Solitaire is a word that unites many versions of card games played by a single player. There should be around 150 variations of Solitaire games. All of them require a standard 52-card deck, but the number of decks depends on the version of the game. The game is also known by the name Patience, as many Europeans call it and the name truly reflects the pace of the game. Many people identify the word Solitaire with Klondike, which is the basic version of the game, but you can set your preference on one of many games under the Solitaire group. If you are a fan of card games and have no one to keep your company, or you simply prefer single games, look at some versions of the game.
For more interactive games, check out our list of the best Cross Platform games.
1. Klondike Solitaire
The classic Solitaire game requires a single 52-card deck and your patience. The goal of the game is to build sequences of cards in the same suits – from ace to king.
First, we randomly shuffle cards and place 28 cards in seven piles face down and the rest remain in stock. Each pile has a different number of cards in it and we face the last card in the pile face up. Your card movement is restricted. You can transfer cards among piles, but only in order (seven on top of eight, two on top of three, etc.). If you move the last card in a pile, we turn the next one around and it is in the game now.
You should plan your moves and think ahead since you can get stuck with no possible movements and you won’t be able to finish the game. Keep the cards moving until a whole deck is placed in the correct order.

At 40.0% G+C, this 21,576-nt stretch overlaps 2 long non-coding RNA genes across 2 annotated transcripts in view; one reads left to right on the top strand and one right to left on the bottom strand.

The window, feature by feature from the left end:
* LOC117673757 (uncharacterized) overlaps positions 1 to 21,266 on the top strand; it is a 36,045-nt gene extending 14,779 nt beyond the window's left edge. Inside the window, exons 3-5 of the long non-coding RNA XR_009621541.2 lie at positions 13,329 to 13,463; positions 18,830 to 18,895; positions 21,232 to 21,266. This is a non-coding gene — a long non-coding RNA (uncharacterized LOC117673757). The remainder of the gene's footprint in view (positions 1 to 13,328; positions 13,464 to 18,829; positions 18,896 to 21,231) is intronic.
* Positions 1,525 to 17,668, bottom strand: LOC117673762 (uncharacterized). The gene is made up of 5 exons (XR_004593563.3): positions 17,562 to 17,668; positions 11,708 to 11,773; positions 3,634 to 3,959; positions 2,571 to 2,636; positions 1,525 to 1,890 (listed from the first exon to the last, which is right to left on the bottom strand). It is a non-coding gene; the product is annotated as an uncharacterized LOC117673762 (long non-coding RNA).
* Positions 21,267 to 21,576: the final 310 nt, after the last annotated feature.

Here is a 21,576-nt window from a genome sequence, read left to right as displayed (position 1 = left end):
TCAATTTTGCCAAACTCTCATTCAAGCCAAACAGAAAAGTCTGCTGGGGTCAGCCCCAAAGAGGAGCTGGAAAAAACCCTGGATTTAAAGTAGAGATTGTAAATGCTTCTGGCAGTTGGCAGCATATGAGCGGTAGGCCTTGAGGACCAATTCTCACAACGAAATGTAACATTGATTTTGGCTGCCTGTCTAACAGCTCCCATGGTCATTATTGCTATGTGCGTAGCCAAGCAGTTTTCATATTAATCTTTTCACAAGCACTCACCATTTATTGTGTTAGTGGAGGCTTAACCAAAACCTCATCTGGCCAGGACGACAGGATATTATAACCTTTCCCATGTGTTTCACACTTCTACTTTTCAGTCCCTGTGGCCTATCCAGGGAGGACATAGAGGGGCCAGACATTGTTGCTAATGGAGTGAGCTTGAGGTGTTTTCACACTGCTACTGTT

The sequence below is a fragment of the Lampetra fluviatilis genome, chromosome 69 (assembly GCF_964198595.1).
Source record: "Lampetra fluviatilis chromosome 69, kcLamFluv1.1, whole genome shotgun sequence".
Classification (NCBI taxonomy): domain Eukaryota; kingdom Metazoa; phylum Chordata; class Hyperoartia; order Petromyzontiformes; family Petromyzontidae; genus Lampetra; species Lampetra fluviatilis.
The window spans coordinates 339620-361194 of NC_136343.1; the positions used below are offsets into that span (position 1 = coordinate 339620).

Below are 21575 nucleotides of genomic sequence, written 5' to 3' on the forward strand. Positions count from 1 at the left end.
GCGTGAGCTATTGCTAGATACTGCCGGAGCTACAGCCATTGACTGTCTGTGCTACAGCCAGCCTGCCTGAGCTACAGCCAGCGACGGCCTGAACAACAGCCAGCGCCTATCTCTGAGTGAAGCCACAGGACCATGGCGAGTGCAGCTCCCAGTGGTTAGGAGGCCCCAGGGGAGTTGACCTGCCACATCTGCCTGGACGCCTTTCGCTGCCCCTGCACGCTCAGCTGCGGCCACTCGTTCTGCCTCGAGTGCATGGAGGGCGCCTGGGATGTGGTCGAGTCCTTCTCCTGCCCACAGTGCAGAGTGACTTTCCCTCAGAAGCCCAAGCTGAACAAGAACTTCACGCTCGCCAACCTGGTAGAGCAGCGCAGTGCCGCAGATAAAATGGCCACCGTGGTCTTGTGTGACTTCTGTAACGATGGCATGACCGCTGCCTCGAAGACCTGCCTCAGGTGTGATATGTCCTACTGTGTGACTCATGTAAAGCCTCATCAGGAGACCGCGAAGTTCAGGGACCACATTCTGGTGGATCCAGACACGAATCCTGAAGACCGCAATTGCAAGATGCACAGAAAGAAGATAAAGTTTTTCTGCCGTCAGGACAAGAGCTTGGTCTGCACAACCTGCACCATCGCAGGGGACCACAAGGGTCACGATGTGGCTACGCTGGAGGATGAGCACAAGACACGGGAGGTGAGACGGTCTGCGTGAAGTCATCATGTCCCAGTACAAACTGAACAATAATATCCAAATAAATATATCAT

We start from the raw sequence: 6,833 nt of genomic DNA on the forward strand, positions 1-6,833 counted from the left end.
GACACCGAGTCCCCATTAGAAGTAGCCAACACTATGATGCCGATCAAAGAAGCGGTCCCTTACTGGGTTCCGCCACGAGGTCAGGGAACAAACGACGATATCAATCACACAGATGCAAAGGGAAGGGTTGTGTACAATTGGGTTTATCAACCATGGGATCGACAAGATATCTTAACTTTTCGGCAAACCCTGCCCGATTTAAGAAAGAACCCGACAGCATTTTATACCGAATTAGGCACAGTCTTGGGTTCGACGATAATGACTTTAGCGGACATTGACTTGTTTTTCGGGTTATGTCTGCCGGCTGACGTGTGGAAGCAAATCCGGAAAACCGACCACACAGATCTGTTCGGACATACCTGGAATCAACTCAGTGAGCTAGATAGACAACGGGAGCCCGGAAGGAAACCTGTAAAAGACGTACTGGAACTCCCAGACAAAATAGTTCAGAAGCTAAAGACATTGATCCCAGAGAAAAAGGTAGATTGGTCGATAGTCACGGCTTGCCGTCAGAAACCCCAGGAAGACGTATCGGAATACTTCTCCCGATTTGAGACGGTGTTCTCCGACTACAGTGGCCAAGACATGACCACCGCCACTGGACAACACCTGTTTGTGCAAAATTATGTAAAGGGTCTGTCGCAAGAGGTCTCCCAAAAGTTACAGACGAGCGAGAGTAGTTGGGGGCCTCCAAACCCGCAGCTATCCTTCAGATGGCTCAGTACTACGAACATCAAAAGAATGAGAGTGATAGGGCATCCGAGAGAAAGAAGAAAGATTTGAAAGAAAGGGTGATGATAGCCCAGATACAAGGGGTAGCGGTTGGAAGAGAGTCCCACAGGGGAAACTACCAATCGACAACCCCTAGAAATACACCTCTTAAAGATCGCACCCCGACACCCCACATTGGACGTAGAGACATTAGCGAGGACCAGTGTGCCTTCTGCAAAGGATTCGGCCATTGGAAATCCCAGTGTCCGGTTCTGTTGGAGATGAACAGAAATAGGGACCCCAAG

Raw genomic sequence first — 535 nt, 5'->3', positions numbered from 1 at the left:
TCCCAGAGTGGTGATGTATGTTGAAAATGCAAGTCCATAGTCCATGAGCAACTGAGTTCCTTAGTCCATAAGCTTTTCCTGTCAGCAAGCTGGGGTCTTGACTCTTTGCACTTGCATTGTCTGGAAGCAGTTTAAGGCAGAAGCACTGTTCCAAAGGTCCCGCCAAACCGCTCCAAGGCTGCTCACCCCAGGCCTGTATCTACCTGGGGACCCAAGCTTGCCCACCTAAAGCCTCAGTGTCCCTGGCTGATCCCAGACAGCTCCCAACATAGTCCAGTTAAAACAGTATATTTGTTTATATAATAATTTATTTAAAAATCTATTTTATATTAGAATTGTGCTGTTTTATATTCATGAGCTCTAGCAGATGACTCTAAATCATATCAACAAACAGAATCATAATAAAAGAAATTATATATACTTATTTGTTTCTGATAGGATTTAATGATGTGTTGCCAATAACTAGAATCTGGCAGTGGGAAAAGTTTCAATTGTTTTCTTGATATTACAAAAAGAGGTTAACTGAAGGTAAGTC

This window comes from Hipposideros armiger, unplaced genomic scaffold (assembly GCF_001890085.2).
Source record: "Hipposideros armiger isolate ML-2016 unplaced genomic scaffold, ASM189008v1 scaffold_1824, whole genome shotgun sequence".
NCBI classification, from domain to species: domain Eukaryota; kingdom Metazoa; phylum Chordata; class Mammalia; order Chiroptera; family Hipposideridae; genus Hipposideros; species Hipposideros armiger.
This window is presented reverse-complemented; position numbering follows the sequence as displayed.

2. FreeCell Solitaire
Another Solitaire version is FeeCell Solitaire. Freecell Solitaire is a solitaire card game played with a standard 52-card deck.
The game’s goal is to move all the cards to four foundations in the upper right corner, following suit and in ascending order. You win the game when you place all the cards in the foundations.
You can play the game using cells, which can be used to temporarily store cards, and columns, which the player uses to sort and rearrange the cards. Playing FreCell Solitaire on the Solitaireid website is a pleasurable experience, and we enjoyed spending our time playing FreeCell.
3. Yukon On SolitaireBliss
Yukon Solitaire is quite similar to Klondike, but with some variations in rules. The difference is there is no stock – all the cards (including the 24 cards that were in stock in Klondike) are now distributed among the piles.
Also, piles are different. The first pile comprises only one card facing up, and we make the other piles of 21 hidden and 31 shown cards. The goal of the game is the same as in the classic version – to create piles in order and the same suit. But what makes it even more complicated is that we can move only one card at a time.
4. Pyramid Solitaire
Also known as King Tut, the Pyramid Solitaire is a relaxing version of Solitaire. Someone can win the game if there are cards leftover in the pile. We play it with one deck and have two levels of difficulty, each one allowing one or two passes of the stock.
The order of the cards is different this time. We place them in a way to create a pyramid and by releasing them into a fountain, the game slowly progresses.
5. Scorpion Solitaire
Scorpion is a version similar to Spider Solitaire but played with more resemblance to Yukon Solitaire.
The game is rather difficult and you also need to rely on luck quite a lot. The goal remains the same – to create piles of cards in order, but in reverse this time – from King to Ace. Since this is a combination of other variations, things can get complicated. The rule that we can move only one card at a time does not make it any easier and piles can become rather long. Advice is to indulge in this version only after you have mastered the rest of them.
These are just a few examples of many Solitaire games that are out there. Which one do you prefer? Is there a Solitaire game that we missed, and you love it?